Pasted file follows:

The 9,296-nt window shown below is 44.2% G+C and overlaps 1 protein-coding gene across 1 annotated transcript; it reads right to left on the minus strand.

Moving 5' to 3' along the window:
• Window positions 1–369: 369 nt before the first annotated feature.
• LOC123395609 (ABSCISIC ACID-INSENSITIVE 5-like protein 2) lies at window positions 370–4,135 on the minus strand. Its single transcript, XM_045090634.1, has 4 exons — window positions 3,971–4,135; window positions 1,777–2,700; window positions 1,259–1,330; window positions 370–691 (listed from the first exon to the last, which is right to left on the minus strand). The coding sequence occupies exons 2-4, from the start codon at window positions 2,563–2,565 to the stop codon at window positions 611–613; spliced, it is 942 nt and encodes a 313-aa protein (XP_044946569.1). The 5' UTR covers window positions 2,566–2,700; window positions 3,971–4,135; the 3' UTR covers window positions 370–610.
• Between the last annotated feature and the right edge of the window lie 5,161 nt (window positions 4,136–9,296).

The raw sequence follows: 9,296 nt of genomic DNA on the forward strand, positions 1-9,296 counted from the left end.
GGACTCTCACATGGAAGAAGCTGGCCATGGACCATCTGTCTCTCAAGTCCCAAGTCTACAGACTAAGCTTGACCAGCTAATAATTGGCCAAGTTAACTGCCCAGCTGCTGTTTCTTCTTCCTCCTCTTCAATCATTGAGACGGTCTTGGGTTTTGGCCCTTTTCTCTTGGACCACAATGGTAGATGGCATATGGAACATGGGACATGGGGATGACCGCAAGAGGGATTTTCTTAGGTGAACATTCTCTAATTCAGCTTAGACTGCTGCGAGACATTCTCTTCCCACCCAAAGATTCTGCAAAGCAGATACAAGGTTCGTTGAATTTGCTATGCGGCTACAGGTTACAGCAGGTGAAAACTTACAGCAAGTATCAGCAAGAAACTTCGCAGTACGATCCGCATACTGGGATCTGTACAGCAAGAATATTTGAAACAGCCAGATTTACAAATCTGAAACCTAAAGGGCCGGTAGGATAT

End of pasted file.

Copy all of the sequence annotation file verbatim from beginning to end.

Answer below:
The 9,296-nt window shown below is 44.2% G+C and overlaps 1 protein-coding gene across 1 annotated transcript; it reads right to left on the minus strand.

Moving 5' to 3' along the window:
• Window positions 1–369: 369 nt before the first annotated feature.
• LOC123395609 (ABSCISIC ACID-INSENSITIVE 5-like protein 2) lies at window positions 370–4,135 on the minus strand. Its single transcript, XM_045090634.1, has 4 exons — window positions 3,971–4,135; window positions 1,777–2,700; window positions 1,259–1,330; window positions 370–691 (listed from the first exon to the last, which is right to left on the minus strand). The coding sequence occupies exons 2-4, from the start codon at window positions 2,563–2,565 to the stop codon at window positions 611–613; spliced, it is 942 nt and encodes a 313-aa protein (XP_044946569.1). The 5' UTR covers window positions 2,566–2,700; window positions 3,971–4,135; the 3' UTR covers window positions 370–610.
• Between the last annotated feature and the right edge of the window lie 5,161 nt (window positions 4,136–9,296).

The raw sequence follows: 9,296 nt of genomic DNA on the forward strand, positions 1-9,296 counted from the left end.
GGACTCTCACATGGAAGAAGCTGGCCATGGACCATCTGTCTCTCAAGTCCCAAGTCTACAGACTAAGCTTGACCAGCTAATAATTGGCCAAGTTAACTGCCCAGCTGCTGTTTCTTCTTCCTCCTCTTCAATCATTGAGACGGTCTTGGGTTTTGGCCCTTTTCTCTTGGACCACAATGGTAGATGGCATATGGAACATGGGACATGGGGATGACCGCAAGAGGGATTTTCTTAGGTGAACATTCTCTAATTCAGCTTAGACTGCTGCGAGACATTCTCTTCCCACCCAAAGATTCTGCAAAGCAGATACAAGGTTCGTTGAATTTGCTATGCGGCTACAGGTTACAGCAGGTGAAAACTTACAGCAAGTATCAGCAAGAAACTTCGCAGTACGATCCGCATACTGGGATCTGTACAGCAAGAATATTTGAAACAGCCAGATTTACAAATCTGAAACCTAAAGGGCCGGTAGGATAT